London 2012 staff still waiting to be paid

2016-02-22 chris posted:

The BBC today reported the story of some workers at the 2012 London Olympics who are owed more than £16,000 in unpaid wages. Each of the former Olympic workers is owed a minimum of £1,000., with at least 11 stewards and security guards are owed up to £1,800 each.

Mohammad Anwar, a security guard for Britannia Security Service Ltd was supposed to be paid £7-8 per hour for his 12-hour shifts. But he did not receive the £1,800 he was owed by Britannia Security Service Ltd.

Jatinder Ghuman also worked for Britannia Security Service at the Paralympics. He was a steward overseeing crowd control and claims he is still owed all of his wages, despite working for 14 consecutive days. He was looking to get around £1,500 for the work he did. He worked 12 to 13 hour shifts and was told that if he worked five days on a trot - without breaking it, he would get a £250 bonus as well.

Aamir Rafique, another of the people who worked for Britannia, said he had to take out a loan after not being paid, which has so far cost him more than £3,000 in repayments and interest.

Britannia Security Service Ltd has since been dissolved. It was sub-contracted to recruit and manage staff for the Olympics by another firm, AP Security. AP Security says it gave Britannia all the funds needed to pay the employees.

But employees who tried to chase Britannia for unpaid wages got no reply to their emails or phone calls. The employees are now taking legal action.

If your employer withholds any of your pay, this is called a deduction of wages. Your employer might have withheld your pay because they:

  • have not paid you the wage agreed
  • have not paid you any wages (this is called a 100% deduction of wages​)
  • have paid your wages late or not paid you regularly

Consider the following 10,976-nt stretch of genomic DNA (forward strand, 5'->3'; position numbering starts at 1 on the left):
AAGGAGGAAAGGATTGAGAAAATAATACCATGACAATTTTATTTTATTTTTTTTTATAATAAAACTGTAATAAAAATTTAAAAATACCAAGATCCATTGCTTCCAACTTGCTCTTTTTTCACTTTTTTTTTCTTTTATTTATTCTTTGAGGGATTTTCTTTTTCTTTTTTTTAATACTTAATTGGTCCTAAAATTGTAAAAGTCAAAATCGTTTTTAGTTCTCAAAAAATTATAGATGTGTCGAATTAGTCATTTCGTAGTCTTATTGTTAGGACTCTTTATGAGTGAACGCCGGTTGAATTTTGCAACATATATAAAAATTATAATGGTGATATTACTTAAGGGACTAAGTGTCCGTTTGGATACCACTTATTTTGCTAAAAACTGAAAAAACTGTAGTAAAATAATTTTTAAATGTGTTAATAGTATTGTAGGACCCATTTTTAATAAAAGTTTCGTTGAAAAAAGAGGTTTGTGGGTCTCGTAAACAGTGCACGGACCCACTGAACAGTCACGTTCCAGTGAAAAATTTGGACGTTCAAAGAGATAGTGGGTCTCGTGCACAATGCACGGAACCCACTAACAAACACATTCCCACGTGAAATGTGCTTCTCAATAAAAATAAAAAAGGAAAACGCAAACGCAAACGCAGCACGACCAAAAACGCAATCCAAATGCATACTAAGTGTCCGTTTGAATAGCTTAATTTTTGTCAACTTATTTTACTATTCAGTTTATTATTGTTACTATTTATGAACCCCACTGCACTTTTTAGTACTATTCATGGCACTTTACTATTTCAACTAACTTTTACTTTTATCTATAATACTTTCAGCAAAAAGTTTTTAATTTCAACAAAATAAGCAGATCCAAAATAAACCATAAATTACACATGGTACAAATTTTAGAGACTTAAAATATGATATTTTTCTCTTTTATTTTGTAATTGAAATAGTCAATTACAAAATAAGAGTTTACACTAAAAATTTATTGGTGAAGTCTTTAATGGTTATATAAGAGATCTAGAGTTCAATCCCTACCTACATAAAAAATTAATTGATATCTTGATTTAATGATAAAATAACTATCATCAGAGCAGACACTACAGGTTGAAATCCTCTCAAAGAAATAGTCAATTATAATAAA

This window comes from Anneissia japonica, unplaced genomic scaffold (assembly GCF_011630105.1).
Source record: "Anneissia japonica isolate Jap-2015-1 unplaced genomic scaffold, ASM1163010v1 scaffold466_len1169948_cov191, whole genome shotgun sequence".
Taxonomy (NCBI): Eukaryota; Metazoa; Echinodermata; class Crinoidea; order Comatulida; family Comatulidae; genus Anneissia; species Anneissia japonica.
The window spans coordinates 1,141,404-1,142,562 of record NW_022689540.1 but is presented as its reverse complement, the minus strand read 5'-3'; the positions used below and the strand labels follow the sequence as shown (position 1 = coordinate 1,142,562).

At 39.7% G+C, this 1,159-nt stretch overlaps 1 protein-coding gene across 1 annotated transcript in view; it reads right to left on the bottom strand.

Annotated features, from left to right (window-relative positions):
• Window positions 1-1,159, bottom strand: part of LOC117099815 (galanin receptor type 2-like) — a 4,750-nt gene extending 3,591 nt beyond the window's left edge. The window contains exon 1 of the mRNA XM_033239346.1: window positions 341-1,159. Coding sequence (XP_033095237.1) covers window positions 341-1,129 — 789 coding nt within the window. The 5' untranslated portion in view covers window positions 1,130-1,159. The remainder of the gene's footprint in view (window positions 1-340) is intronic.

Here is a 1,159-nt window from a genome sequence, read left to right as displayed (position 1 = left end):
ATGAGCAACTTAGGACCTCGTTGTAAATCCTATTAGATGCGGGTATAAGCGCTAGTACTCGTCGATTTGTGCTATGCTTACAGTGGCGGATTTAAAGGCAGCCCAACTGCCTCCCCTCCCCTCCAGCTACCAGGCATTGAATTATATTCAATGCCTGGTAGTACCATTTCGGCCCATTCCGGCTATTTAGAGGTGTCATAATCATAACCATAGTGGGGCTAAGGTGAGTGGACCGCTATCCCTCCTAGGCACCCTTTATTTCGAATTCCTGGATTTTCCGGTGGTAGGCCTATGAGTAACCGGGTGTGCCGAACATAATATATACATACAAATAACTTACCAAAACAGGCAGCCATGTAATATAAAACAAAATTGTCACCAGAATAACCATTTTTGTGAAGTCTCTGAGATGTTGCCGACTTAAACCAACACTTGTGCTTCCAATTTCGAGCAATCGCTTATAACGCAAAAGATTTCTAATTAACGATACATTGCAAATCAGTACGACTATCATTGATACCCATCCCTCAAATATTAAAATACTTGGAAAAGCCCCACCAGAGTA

• have not paid you bonus or commission payments
  • have not paid you holiday pay, Statutory Sick Pay, Statutory Maternity Pay, Statutory Paternity Pay or Statutory Adoption Pay
  • have made other deductions from your pay

If your employer has done any of these things, they may have broken the law.

Where you had a right to be paid but your employer has not paid your wages or other financial benefits then you have a right to recover the money. There are a couple of ways you can do this:

  • Bring a claim for an unlawful deduction of your wages at the Employment Tribunal. You must submit your application within 3 months less one day of the date the wages were due to be paid.
  • You can claim for the breach of your employment contract at either the Employment Tribunal or County Court. The Tribunal has a deadline of 3 months less one day and the County Court gives you 6 years to claim. Also at the County Court, as well as unpaid wages you can also claim any employer loan, pension payment, expenses, redundancy pay or benefit such as private health care and gym membership.

The starting point is to first contact the employer to find out why you have not been paid or made a deduction from your pay. You will also need to gather proof that you carried out the work and that you had a right to be paid for it.

For more information about how the rules apply to your particular circumstances, contact today on 01225 632240 or at info@renenyandco.com.

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I'm glad my employer has sorted payment out without issue and that the whole process went through okay. I appreciate your advice and assistance in sorting the matter out as I couldn't have done it without you.

Client on 15th July 2016

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This is the first occasion that I have needed the services of an Employment Solicitor and viewed the prospect with a certain amount of trepidation. I need not have worried. Philip McCabe took me through the process with sympathy and understanding. He gave me sound advice and when needed acted promptly and effectively bringing matters to a successful conclusion. I would recommend his services to anyone.

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